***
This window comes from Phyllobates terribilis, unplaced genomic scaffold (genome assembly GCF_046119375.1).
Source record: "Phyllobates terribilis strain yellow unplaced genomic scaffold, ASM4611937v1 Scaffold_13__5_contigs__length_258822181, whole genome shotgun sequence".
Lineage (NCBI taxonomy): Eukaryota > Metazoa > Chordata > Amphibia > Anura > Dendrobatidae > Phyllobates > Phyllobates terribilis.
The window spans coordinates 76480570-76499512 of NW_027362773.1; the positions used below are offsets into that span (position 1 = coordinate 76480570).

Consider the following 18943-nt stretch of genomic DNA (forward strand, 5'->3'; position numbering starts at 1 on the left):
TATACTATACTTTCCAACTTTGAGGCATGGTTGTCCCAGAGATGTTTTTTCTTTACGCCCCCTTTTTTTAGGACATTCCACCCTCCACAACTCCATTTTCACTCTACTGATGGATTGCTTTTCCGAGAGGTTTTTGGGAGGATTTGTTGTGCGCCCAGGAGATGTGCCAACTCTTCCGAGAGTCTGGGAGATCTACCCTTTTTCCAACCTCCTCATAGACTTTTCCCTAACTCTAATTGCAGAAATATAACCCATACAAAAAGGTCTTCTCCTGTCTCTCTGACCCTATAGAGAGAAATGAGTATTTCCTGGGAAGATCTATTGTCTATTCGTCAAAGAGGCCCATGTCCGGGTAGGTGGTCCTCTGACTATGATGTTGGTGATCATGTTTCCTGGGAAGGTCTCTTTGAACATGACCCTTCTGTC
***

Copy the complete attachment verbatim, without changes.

This window comes from Phyllobates terribilis, unplaced genomic scaffold (genome assembly GCF_046119375.1).
Source record: "Phyllobates terribilis strain yellow unplaced genomic scaffold, ASM4611937v1 Scaffold_13__5_contigs__length_258822181, whole genome shotgun sequence".
Lineage (NCBI taxonomy): Eukaryota > Metazoa > Chordata > Amphibia > Anura > Dendrobatidae > Phyllobates > Phyllobates terribilis.
The window spans coordinates 76480570-76499512 of NW_027362773.1; the positions used below are offsets into that span (position 1 = coordinate 76480570).

Consider the following 18943-nt stretch of genomic DNA (forward strand, 5'->3'; position numbering starts at 1 on the left):
TATACTATACTTTCCAACTTTGAGGCATGGTTGTCCCAGAGATGTTTTTTCTTTACGCCCCCTTTTTTTAGGACATTCCACCCTCCACAACTCCATTTTCACTCTACTGATGGATTGCTTTTCCGAGAGGTTTTTGGGAGGATTTGTTGTGCGCCCAGGAGATGTGCCAACTCTTCCGAGAGTCTGGGAGATCTACCCTTTTTCCAACCTCCTCATAGACTTTTCCCTAACTCTAATTGCAGAAATATAACCCATACAAAAAGGTCTTCTCCTGTCTCTCTGACCCTATAGAGAGAAATGAGTATTTCCTGGGAAGATCTATTGTCTATTCGTCAAAGAGGCCCATGTCCGGGTAGGTGGTCCTCTGACTATGATGTTGGTGATCATGTTTCCTGGGAAGGTCTCTTTGAACATGACCCTTCTGTC